“A radical act of female imagination.”
That is how the men of the religious colony in Women Talking refer to the women’s accusations of sexual violence against them. It is an extreme act of psychological and spiritual abuse, compounding the physical horrors they commit at night. The phrase is the last gasp of gendered control that the men can exert before the women realize their collective nightmares are a horrifying shared reality.
For Sarah Polley, the phrase allows for intentional and searing reclamation. Women Talking, adapted from Miriam Toews’ novel, centers on a group of women tasked with determining their community’s future now that they know the truth about their abuse. With the men preoccupied out of town, they have 24 hours to respond. Will they or won’t they forgive the men who raped them? Do they stay and fight their abusers, or leave for a world they don’t understand? Amongst the group traversing such nuances are Salome (Claire Foy), Ona (Rooney Mara), Mariche (Jessie Buckley), Agata (Judith Ivey), and Greta (Shiela McCarthy), with August (Ben Whishaw), a male schoolteacher, taking the notes. (He is the only group member who can read and write, per the colony’s design.)
As the title suggests, Women Talking focuses on the lead collective’s discussions about their choices. There are no easy answers: every possibility has overwhelming consequences that will forever alter their lives. While the men’s return does grant urgency, Polley derives the film’s narrative potency from the intricacies of the debates. She stages the barn as a multi-generational political summit and healing space where anger and comfort frequently change hands. Every woman in the barn has a distinct voice that evades narrow definitions and expectations of where they’ll land in the conference. Even characters who seem steadfast in one position – like Salome in fighting back – will reconsider as they process the depth and breadth of their trauma in real time. The arguments may appear cyclical, but each retreat unveils something compelling and devastating about the world the women thought they knew.
Polley’s screenplay is a marvel, one of 2022’s best. Women Talking plays in the murkiest intersections of society’s cultural pillars – religion, sexuality, education, and class – but its lines are stunningly clear and beautifully written. Whether delivered with Clarie Foy’s righteous fury or Rooney Mara’s gentle resilience, the dialogue hits you square in the chest and rings in your ears long after the film ends. The women’s conversations are not easy, no matter how they’re spoken, nor should they be. (Another remarkable line: “Perhaps forgiveness can be, in some instances, confused with permission.”) Every word carries a lifetime of pain and broken promises, of self-doubt, and even resignation. What’s also clear is how deeply these women care about the lives that they’ve built together. Their words ache with the ramifications of each argument and negotiation, beating with a startlingly real pulse.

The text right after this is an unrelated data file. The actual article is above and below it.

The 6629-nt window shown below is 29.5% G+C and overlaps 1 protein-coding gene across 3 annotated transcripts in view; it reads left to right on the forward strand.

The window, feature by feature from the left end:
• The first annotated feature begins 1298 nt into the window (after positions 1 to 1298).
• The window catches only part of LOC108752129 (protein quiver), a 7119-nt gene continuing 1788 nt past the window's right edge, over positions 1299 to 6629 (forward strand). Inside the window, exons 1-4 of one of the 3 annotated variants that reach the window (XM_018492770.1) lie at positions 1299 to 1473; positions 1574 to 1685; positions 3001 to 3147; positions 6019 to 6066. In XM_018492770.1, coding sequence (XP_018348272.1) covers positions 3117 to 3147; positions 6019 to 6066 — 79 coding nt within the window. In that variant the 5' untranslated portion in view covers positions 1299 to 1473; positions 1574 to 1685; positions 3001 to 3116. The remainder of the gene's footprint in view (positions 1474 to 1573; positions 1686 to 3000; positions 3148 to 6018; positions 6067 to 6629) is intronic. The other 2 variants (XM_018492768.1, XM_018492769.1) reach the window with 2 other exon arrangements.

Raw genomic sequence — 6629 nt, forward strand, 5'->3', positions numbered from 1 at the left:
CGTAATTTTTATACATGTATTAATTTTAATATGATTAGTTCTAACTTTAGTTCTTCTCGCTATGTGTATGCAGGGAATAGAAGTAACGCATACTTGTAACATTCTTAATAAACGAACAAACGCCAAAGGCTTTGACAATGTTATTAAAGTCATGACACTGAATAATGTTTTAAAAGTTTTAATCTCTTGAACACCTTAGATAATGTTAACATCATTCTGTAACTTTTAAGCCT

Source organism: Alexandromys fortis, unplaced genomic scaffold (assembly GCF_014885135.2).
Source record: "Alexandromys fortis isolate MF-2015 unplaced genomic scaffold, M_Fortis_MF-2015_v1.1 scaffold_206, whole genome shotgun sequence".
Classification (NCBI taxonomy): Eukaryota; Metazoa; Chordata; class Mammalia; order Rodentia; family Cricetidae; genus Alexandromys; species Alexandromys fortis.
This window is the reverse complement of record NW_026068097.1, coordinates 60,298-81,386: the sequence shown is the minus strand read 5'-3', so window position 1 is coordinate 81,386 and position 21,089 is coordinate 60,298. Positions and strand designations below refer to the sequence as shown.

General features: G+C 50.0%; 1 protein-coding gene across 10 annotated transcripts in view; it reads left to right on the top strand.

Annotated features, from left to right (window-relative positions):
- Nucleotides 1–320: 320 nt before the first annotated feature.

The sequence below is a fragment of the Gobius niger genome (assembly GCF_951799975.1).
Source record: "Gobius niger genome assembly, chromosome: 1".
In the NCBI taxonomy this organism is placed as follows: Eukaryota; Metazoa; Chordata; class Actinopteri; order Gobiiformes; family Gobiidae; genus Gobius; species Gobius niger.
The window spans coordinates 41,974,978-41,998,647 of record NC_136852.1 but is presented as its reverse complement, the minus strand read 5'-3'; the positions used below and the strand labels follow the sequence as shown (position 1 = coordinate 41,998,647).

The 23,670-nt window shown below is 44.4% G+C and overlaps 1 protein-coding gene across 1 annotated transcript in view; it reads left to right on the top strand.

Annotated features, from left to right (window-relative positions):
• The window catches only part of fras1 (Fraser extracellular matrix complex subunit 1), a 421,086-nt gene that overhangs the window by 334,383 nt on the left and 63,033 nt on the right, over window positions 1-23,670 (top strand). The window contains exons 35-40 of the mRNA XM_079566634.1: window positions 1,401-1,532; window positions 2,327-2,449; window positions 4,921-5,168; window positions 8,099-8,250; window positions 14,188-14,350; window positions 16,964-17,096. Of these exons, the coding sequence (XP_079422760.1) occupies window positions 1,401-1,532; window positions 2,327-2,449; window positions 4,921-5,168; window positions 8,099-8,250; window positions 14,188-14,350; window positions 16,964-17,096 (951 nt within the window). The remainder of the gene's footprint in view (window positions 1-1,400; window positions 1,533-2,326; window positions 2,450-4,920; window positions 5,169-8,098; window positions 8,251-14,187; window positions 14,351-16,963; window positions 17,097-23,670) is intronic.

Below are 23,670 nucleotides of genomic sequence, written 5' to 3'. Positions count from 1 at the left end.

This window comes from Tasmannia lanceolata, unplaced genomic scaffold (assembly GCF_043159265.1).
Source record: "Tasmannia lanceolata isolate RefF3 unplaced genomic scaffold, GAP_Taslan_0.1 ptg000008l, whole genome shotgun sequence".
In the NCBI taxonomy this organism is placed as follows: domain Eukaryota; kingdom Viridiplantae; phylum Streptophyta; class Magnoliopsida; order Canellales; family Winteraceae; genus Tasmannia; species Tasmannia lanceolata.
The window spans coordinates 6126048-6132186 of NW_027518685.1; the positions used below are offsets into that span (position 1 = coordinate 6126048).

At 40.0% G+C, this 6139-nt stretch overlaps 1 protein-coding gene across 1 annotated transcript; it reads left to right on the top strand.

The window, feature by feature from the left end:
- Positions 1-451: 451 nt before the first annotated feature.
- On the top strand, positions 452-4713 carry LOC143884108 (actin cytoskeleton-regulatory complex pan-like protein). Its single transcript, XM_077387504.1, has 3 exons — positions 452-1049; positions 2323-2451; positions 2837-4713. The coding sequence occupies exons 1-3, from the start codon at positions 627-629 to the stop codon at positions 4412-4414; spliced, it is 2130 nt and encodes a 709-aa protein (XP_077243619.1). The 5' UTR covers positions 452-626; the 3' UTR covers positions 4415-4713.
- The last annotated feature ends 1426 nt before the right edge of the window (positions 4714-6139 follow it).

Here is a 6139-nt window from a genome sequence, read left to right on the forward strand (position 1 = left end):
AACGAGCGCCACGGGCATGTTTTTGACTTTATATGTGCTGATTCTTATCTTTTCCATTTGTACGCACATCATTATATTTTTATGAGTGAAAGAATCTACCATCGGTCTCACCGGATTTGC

Women Talking’s rich script requires delicate, thoughtful direction, and Polley delivers exceedingly well. Her choices are steeped in empathy. She doesn’t shy away from the horrors but limits exposure to the aftermath, like blood-stained sheets being stripped from beds. Polley lets the women speak for themselves, holding them close in-frame as they recount their abuses and how it shapes their reasoning. She creates a visual space where the women can debate without distraction while maintaining a propulsive rhythm. The film’s cinematography is the most obvious reflection, and while it won’t be to everyone’s taste, it works thematically. The desaturation emphasizes the piercing content of the discussions and reflects the numbing helplessness the women are fighting. How does one see life in color when everything they’ve believed was a vicious lie? The color palette is an answer in and of itself.
The ensemble of Women Talking immerses themselves in the film’s dark shadows and delivers uniformly excellent performances. Rooney Mara has a challenging role as Ona, the de facto lead who appears passive but ultimately guides the debates. Mara’s performance is heartbreakingly delicate, beautifully capturing a bruised spirit that can extend grace and offer hope amidst misery. (Her scenes with the splendid Ben Whishaw are just lovely.) Where Mara is quiet strength, Foy is explosive rage, willing to risk her soul for vengeance against her abusers. Foy molds Polley’s words into barely-contained missiles of fury that might’ve sent another actor off the edge. Buckley’s Mariche, who believes the women should forgive the men, sits near the middle of the emotional spectrum. Buckley walks a mean tightrope of embracing her character’s meager privileges (and indulging in the few moments of levity through her exasperation with the proceedings) while conveying her bone-deep pain.
Women Talking is, indeed, a “radical act of female imagination.” Polley purposefully strips that phrase of its condescending misogyny and replaces it with the staggering and incalculable power of women speaking their truth. The process they go through isn’t easy; no process that requires grappling with and dismantling deeply-entrenched systems of oppression and abuse is. Women Talking shows us the value of the effort and how the gains greatly outweigh the losses. The women of the religious colony experienced a monumental change from a startingly simple act: talking.